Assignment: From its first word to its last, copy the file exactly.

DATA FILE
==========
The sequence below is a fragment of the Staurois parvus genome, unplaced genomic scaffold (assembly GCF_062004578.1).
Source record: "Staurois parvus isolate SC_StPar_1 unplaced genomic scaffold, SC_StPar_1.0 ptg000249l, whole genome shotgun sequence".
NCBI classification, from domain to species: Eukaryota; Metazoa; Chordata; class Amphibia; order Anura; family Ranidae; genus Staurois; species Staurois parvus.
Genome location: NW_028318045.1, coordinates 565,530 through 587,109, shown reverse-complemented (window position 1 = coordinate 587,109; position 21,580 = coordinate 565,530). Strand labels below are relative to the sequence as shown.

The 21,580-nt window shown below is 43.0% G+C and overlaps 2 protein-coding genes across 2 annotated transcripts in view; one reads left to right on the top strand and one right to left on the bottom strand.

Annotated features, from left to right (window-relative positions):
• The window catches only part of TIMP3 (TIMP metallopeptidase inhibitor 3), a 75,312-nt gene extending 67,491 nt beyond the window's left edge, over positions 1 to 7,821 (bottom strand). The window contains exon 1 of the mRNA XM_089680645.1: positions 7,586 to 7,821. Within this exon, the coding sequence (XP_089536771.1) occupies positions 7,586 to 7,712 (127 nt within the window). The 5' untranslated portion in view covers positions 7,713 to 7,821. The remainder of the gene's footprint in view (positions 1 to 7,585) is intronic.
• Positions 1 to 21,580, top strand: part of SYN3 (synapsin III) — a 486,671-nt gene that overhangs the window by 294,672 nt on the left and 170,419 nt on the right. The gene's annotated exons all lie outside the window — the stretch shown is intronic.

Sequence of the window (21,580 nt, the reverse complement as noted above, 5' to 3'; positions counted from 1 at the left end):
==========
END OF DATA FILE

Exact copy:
The sequence below is a fragment of the Staurois parvus genome, unplaced genomic scaffold (assembly GCF_062004578.1).
Source record: "Staurois parvus isolate SC_StPar_1 unplaced genomic scaffold, SC_StPar_1.0 ptg000249l, whole genome shotgun sequence".
NCBI classification, from domain to species: Eukaryota; Metazoa; Chordata; class Amphibia; order Anura; family Ranidae; genus Staurois; species Staurois parvus.
Genome location: NW_028318045.1, coordinates 565,530 through 587,109, shown reverse-complemented (window position 1 = coordinate 587,109; position 21,580 = coordinate 565,530). Strand labels below are relative to the sequence as shown.

The 21,580-nt window shown below is 43.0% G+C and overlaps 2 protein-coding genes across 2 annotated transcripts in view; one reads left to right on the top strand and one right to left on the bottom strand.

Annotated features, from left to right (window-relative positions):
• The window catches only part of TIMP3 (TIMP metallopeptidase inhibitor 3), a 75,312-nt gene extending 67,491 nt beyond the window's left edge, over positions 1 to 7,821 (bottom strand). The window contains exon 1 of the mRNA XM_089680645.1: positions 7,586 to 7,821. Within this exon, the coding sequence (XP_089536771.1) occupies positions 7,586 to 7,712 (127 nt within the window). The 5' untranslated portion in view covers positions 7,713 to 7,821. The remainder of the gene's footprint in view (positions 1 to 7,585) is intronic.
• Positions 1 to 21,580, top strand: part of SYN3 (synapsin III) — a 486,671-nt gene that overhangs the window by 294,672 nt on the left and 170,419 nt on the right. The gene's annotated exons all lie outside the window — the stretch shown is intronic.

Sequence of the window (21,580 nt, the reverse complement as noted above, 5' to 3'; positions counted from 1 at the left end):